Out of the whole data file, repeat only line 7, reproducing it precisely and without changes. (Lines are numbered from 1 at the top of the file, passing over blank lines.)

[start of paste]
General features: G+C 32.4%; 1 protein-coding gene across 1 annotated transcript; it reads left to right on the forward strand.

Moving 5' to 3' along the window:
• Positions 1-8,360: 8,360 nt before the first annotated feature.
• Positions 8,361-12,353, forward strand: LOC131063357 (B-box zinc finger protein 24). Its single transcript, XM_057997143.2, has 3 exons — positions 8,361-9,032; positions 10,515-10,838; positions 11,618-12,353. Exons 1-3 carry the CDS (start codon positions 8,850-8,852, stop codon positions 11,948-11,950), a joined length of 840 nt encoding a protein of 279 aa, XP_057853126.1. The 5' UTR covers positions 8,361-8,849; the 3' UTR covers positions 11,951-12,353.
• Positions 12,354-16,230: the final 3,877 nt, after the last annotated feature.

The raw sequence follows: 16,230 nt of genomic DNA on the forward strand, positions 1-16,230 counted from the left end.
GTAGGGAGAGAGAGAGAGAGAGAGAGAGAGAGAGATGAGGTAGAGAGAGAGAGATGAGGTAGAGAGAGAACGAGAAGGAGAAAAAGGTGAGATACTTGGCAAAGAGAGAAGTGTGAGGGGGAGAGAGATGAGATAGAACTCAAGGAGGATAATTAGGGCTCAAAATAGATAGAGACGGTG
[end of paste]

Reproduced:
GTAGGGAGAGAGAGAGAGAGAGAGAGAGAGAGAGATGAGGTAGAGAGAGAGAGATGAGGTAGAGAGAGAACGAGAAGGAGAAAAAGGTGAGATACTTGGCAAAGAGAGAAGTGTGAGGGGGAGAGAGATGAGATAGAACTCAAGGAGGATAATTAGGGCTCAAAATAGATAGAGACGGTG